With the engine assembled, Brown delivered the engine to Pro Motor Engines in Mooresville, North Carolina where Dennis Borem and company bolted the hemi on the dyno while Holley’s Robin Lawrence lent his considerable tuning skills to the Holley HP EFI system. In a short period of time the wide-body LS churned out a peak torque of 545 lb-ft at 5,500 rpm and 636 hp at a very manageable 6,500. This is a 10.5:1 compression pump-gas engine that would run all day at these elevated numbers. Despite the large, single-plane intake and big-tube headers, this 416 was still capable of over 400 lb-ft even at 2,800 rpm.

    Even with all this innovation, Hammerhead prices a pair of these castings for a hydraulic roller cam at only $5,995. There’s far more to a complete engine of course, but not as pricey as first appears. So there you have it, LS irreverence on a grand scale that will soon find its way under the hood of a Detroit Speed-built ’69 Camaro. We can only imagine the questions that will crowd around the engine compartment every time Tucker pops the hood.

    From underneath, the rotating assembly is much more traditional LS with a Lunati 4.00-inch crank and Lunati H-beam 6.125-inch connecting rods.
    Of course, the hemi valve layout demands custom positioned valve reliefs in the Diamond forged 2618 pistons. The pistons also sport a 1.5mm/1.5mm/3.0mm ring pack.
    For this first engine, Brown used a tool steel billet core, but has since discovered that the LT1/LT4 Gen V LS camshaft core uses the same valve orientation so that cam family can now be used with the hemi heads. The lobes for the LT mechanical fuel pump will be unused. (Photo credit: Comp Cams)
    Brown positioned the LS7-style Deatschwerks injectors underneath the runners to give the manifold a cleaner look. Air is metered by a Holley 1,000cfm 4150-style throttle body.
    A Vintage Air front drive spins the accessories like A/C, water pump, alternator, and power steering. Brown added an Edelbrock water pump that required a small amount of machining and features a simple-to-replace impeller cartridge.
    It took Greg Brown (right) about 14 months to make the initial packaging happen for this hemi LS with help from Chester Armstrong (left).
    All the dyno testing was performed at Pro Motor Engines (PME) in Mooresville, North Carolina with help from Dennis Borem.
    Control over spark and sequential fuel was assigned to Holley’s HP EFI system.
    To make sure it all went smoothly, Holley’s Robin Lawrence made a trip to Mooresville to ensure that all the tuning was optimized.
    Available valve covers for the Hemi heads are black crinkle cast aluminum (as on this engine), Moroso-built aluminum sheetmetal, and bare cast aluminum (machined ribs optional).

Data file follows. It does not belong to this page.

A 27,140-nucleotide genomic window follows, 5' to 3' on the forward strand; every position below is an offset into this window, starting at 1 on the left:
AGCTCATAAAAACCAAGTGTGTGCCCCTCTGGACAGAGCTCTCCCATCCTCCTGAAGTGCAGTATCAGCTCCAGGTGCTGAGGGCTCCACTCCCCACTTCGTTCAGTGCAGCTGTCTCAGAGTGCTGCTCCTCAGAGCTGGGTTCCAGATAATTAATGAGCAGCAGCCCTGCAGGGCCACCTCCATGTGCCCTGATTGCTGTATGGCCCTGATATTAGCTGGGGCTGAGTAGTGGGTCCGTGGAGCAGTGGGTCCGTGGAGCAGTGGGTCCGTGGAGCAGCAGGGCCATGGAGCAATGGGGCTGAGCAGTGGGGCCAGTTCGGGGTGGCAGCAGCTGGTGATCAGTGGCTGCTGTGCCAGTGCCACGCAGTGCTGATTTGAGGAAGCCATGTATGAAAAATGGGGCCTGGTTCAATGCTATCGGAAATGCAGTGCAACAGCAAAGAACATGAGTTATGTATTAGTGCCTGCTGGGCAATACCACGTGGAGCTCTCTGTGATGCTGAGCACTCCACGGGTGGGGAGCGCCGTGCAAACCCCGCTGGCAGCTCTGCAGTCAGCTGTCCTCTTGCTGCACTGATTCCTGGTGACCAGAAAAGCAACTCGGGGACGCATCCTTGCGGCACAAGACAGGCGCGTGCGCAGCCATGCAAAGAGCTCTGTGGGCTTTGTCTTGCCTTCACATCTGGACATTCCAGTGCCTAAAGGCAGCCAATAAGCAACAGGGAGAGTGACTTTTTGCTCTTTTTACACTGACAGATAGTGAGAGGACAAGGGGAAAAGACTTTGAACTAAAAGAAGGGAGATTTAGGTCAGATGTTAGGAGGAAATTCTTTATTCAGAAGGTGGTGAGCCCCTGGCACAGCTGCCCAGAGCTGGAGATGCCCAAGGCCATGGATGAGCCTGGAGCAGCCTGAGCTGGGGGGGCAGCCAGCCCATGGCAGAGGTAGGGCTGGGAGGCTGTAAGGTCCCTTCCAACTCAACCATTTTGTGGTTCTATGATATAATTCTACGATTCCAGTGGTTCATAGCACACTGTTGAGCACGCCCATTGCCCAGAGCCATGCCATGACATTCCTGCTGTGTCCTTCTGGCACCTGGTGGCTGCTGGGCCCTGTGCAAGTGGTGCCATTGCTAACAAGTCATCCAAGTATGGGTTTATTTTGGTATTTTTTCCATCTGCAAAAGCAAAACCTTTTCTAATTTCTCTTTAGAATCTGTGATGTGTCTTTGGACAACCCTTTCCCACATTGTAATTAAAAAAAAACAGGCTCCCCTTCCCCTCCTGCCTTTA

Brown uses Moroso early-style Mopar spark plug wires to connect between the stock LS3 coils and the normal, gasket-style Autolite 0.750-inch reach spark plugs.
    This underneath shot of the modified SB2 manifold shows the fuel rails and injector placement. This was done primarily for aesthetics and there potentially could be a slight power gain were the injectors moved higher on the runner.
    This is the manifold-side view of the intake port. It’s nearly a straight shot right to the back side of the valve.
    The exhaust port is as tall as practical and uses a readily available Ford/Yates/SVO exhaust flange layout.
    The headers are custom fabricated using a Yates flange. Also note the -8AN hose used as an oil return from the valve covers to the pan. Since LS engines do not feature a dedicated oil return, Brown says this ensures the oil is not captured in the valve covers.
    The original LS heads used two different length head bolts or studs. Ironically, the stud length Brown needed for the Hammerhead castings are exactly the same length as the longer of the two early head studs on the LS.
    This reveals a little more about how much effort went into making that SB2 manifold work. Each plate is 5/8-inch thick making the total spacer roughly 1.125-inch wide. Also note how Brown had to offset the ports to properly line up.
    This is the manifold in its finished form with the Holley 1,000cfm throttle body bolted in place.
    The cooling system routing remains the same, which necessitates plumbing these steam lines between all four corners of both heads and the radiator.